At the same time, Jacob meets Hannah (Emma Stone), an aspiring lawyer preparing for her Bar examination and sooner or later, the two fall in love. Add to the mix Cal and Emily’s son having a crush on his older babysitter who has a crush on his dad, Cal. And then Cal sleeping with his son’s teacher, played by Marisa Tomei and you get a sense of what Crazy, Stupid, Love is.

Perhaps it’s the super weak script, perhaps it’s the unclarity that faces the film but Crazy, Stupid, Love had too many things going for it. And it failed to deliver on every single account, even on the laughing part. Sometimes, a comedy movie gets you to laugh. But at the end of the day, you can say it wasn’t a good movie. What if a “comedy” movie doesn’t get a chuckle out of you and is a bad movie? That’s Crazy, Stupid, Love right there.

Out of the bunch of actors and actresses in it, Emma Stone is probably the best. And no, I’m not biased. She delivers the movie’s rare funny lines and gives life to her character that all the other characters lack, and it’s not really the actors’ fault. Julianne Moore has such an underdeveloped character that it could have been omitted altogether. Ryan Gosling and Steve Carell lack chemistry as the movie’s main protagonists. The cast should have known better than to take on such a project.

The movie, moreover, has not one but two directors. It’s hard for me to believe how two “creative” heads thinking about making one movie could miss the mark in the way that they did. And none of it is fun to watch. The pace drags and lulls like the rickety joints of an arthritic ninety year old man.

And the script. Let’s talk about how ridiculously cliche the script is. There’s one point where one of the characters blurts out on screen: “Rain… how cliche.” Care to guess what happened before the rain? Yes, there was a fight. Sometimes, screenwriters can turn a cliche idea and make something good out of it. After all, not all aspects of life are out of the box. This is not the case here.

Crazy, Stupid, Love’s title is a very wrong representation of the movie. At least two thirds of the title. No, it’s not crazy. It’s as tame as movies go. No, there’s nothing to love about it. And yes, it is totally stupid. The movie’s fault? It never gets crazy or stupid enough to make you love it.

LMFAO Not Coming to Lebanon After All: Cancel Concert

Talk about ultimate weirdness… but the group responsible for this year’s summer dance anthem has canceled their Lebanese concert, according to NRJ, the event organizers.

The cause of the cancellation?

“LMFAO have canceled their event in Lebanon due to threats they received from some fanatical extremist Christians who think their Extremism is the voice of Jesus.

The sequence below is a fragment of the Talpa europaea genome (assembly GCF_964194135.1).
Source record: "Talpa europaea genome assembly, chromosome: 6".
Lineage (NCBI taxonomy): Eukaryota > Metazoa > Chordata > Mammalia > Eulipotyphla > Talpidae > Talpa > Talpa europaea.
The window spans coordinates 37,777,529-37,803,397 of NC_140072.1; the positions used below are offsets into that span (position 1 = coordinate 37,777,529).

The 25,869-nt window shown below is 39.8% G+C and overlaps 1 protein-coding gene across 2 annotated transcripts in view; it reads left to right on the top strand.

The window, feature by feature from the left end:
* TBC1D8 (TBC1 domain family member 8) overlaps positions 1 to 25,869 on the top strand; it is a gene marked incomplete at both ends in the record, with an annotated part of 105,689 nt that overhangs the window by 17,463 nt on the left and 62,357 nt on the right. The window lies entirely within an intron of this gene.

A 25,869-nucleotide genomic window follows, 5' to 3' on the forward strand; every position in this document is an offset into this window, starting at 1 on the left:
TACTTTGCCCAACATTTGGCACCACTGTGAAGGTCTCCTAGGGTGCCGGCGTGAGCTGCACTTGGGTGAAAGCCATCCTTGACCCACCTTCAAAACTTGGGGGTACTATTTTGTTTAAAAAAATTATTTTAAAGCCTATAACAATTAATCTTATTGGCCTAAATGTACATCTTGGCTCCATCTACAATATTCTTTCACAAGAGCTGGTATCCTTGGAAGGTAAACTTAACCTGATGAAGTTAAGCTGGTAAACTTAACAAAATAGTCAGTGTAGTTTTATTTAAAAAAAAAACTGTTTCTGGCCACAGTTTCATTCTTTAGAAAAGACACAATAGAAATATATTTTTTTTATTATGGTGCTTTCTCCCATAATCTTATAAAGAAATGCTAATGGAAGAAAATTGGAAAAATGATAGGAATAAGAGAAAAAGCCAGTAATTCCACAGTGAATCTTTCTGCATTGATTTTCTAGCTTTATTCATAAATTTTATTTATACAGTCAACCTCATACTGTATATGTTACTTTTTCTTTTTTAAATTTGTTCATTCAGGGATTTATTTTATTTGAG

These extremists think that the guy featured in the LMFAO music videos is dressed like Jesus.”

Here’s the broadcast NRJ released announcing the cancellation.

I had no idea such groups existed in Lebanon in the first place. Is anyone else familiar with extreme Christian Lebanese groups? If so, what exactly are their resources to get a death threat all the way to the band?

I’m sarcastically impressed.

NRJ’s statement continues with them wondering if, in the future, Lebanon won’t be able to host eccentric artists like Lady Gaga or Madonna.

And while I’m pretty sure neither would want to come for a concert here, they do have a point…

But I digress. I’m still pretty caught up with the idea of the extreme Christian group sending a threat to LMFAO and them buying it.

I really hope this turns out to be some joke.

9/11 Remembered. And Put in Perspective.

I still remember this September day, ten years ago, when my whole family sat dumbfounded in front of our television set, not believing what we were seeing.

How could the United States, the world’s leading country (despite some in-denial people thinking otherwise), have this happen to it? Shouldn’t they have been more prepared? After all, two airplanes hitting their country’s biggest towers and an attack on the Pentagon isn’t exactly a small feat – for any terrorist group.

Any group responsible for the attack must have taken months, if not years, to slowly brew the intricate details of the assault. Therefore, it’s very hard to believe the United States’ intelligence agencies had no idea about it. Instead, they chose to shrug these threats off. There’s no way something like this could happen to us, I’m sure they thought.

But it did happen, taking the lives of 3000 people with it and launching the “war on terrorism” propaganda that has been going on for the past decade.

I still remember holding my mom’s hand as she saw those people jump out of the building, hoping they would be saved somehow, thinking that jumping increased their chances of survival. I still remember news anchors going silent for minutes on end because they were out of words. I still remember my whole household feeling shaken. I still remember my grandma’s panic-stricken face as she stumbled towards the phone, trying to call her sons even though she knew they were far from New York City.

What we did not think of was the aftermath.

I never thought I’d be automatically labeled as a person of suspicion just because of my country’s geographical location. I never thought my aunt would have to wait three hours in LAX before they allowed her to go out and see my family. I never thought it’d become so difficult for me to go the United States, even if I hadn’t seen my family for over five years. I never thought my Muslim friends would automatically become one of the most hated groups in the world just because of their religion. I never thought things would change as much as they did.